Last week we kicked of this Future of Marketing series with an interview with Mark Schaefer.
Mark identified culture as the key differentiator of a successful social business. He also predicted that Facebook search would begin to impact the balance of power that Google has with consumers and over advertisers, as more millennials enter and rise in the workforce.
I have already stated my own marketing predictions on the future of marketing myself. But now I want to continue to bring in ideas from industry insiders, thought leaders and social business innovators.
Marcus, tell us a little bit about yourself.
I was drawn to marketing because it captured my passions: planning, strategy, creativity and the opportunity to make a real impact on the business. I started my career in the CPG industry and worked in a variety of sales and marketing roles working for companies like Danone and Diageo. I always wanted to be a global citizen, work in different countries and speak several languages, and those companies helped me broaden my horizons professionally and culturally.
As my career progressed, I decided to pursue an entrepreneurial goal and launch my own business. I ended up launching two separate marketing businesses in Europe: a strategy consultancy firm and a marketing services agency that supported Fortune 500 clients as well as smaller companies.
Both were successful, and after several years I ended up merging my business with 141 Worldwide, which became part of WPP. It provided me the opportunity to lead large agencies like Publicis. My last role on the agency side was serving as Chairman & CEO of Wunderman EMEA.
Many marketers launch their own businesses, but it’s rare to be successful twice. What influenced you?
I believe marketers are entrepreneurs at heart: helping a business grow is part of our DNA. Launching and running two successful marketing businesses for eight years allowed me the personal satisfaction of building my own business and the professional satisfaction of helping my clients grow theirs. Of course, I could not have accomplished either without surrounding myself with smart, creative, motivated people.
How did you arrive at your current position?
A headhunter contacted me to ask me for any recommendations for a senior marketing role at SAP. I provided several names of people that might be good candidates. The headhunter eventually challenged me to consider the role for myself.
After enjoying a lot of successful years on the agency side, going back to the client side, particularly for a market leader like SAP, was too good a career opportunity to pass up. I joined SAP as Head of North America Marketing in 2009. Last year I was promoted to SVP of Worldwide Marketing Regions, responsible for our regional Marketing organizations around the globe and a member of SAP’s global leadership team.
What is the biggest challenge you and your team are facing?
We have been doing some “internal marketing” to re-position the role of Marketing beyond its traditional support role of helping the Sales organization sell to one that drives and builds the business. Today, there is more emphasis on accountability and measureable impact.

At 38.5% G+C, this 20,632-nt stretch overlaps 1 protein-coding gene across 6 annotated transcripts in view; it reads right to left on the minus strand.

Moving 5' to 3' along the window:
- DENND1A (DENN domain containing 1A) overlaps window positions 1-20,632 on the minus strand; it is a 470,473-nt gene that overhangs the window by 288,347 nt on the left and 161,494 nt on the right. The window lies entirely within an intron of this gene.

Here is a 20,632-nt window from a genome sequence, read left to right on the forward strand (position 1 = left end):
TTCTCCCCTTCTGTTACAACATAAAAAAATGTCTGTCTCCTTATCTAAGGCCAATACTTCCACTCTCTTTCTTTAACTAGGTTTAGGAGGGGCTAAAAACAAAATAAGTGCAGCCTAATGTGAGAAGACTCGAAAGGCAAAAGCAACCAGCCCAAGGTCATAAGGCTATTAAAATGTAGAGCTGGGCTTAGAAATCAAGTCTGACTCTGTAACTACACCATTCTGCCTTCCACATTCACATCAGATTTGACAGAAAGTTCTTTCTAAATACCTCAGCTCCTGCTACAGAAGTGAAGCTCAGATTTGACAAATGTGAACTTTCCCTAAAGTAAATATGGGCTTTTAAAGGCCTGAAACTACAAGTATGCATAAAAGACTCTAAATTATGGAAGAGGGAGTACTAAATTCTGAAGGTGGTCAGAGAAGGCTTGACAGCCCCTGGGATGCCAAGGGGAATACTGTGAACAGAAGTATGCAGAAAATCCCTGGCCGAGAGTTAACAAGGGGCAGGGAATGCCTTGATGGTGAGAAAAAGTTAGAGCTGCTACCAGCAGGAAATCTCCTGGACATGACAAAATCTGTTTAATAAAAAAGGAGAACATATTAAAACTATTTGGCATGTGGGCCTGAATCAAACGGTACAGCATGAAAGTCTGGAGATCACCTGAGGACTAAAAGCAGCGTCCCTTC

How are you accomplishing that?
We are putting more discipline into running Marketing like a business, for starters. We put more effort into measuring our impact, our results and how efficient we are in achieving those results. Return of Marketing Investment (ROMI) is a critical way for us to demonstrate the impact and tangible results we generate.
Another thing that is personally important to me is “marketing critical thinking.” If we are doing something solely because “we have always done that” marketing campaign, tactic or activity, that’s not a good reason. If we are going to drive greater business impact, we need to challenge the “marketing status quo” and look to improve every aspect of the way we run our marketing business.
What are you doing differently?
Technology and innovation have changed the landscape, affecting consumer and customer behavior, decision-making and buying cycles. At SAP, we have seen how these things have impacted the way we go to market and engage with our audiences.
From a change perspective, we’ve made great progress and we’re driving that change to other parts of the organization. The power of “social selling” is a great example. Successfully navigating the social media/social community landscape is a huge factor in influencing a customer’s technology purchase. Essentially we are transitioning from helping our sales organization sell to helping people buy from SAP.
What is your view of the future of Marketing?
While the “art” of marketing will remain important, the “science” of marketing will play an equally important role. Technologies will enable companies to better analyze their data and make better and smarter marketing and business decisions. But it does not take the place of creative that connects with an audience, excites them and resonates.
The other important trend is that as competition intensifies, strengthening customer retention and customer intimacy becomes absolutely crucial. Marketing is uniquely positioned to solve those challenges and provide strategic guidance to achieve those challenges. In more and more organizations you will see greater collaboration between Marketing and IT because their combined strengths- analysis, insights, creativity, technology and execution- are the “killer app” essential for companies that want to compete, grow and succeed. More CEOs in the future will be former CMOs because Marketing is becoming increasingly important for most companies.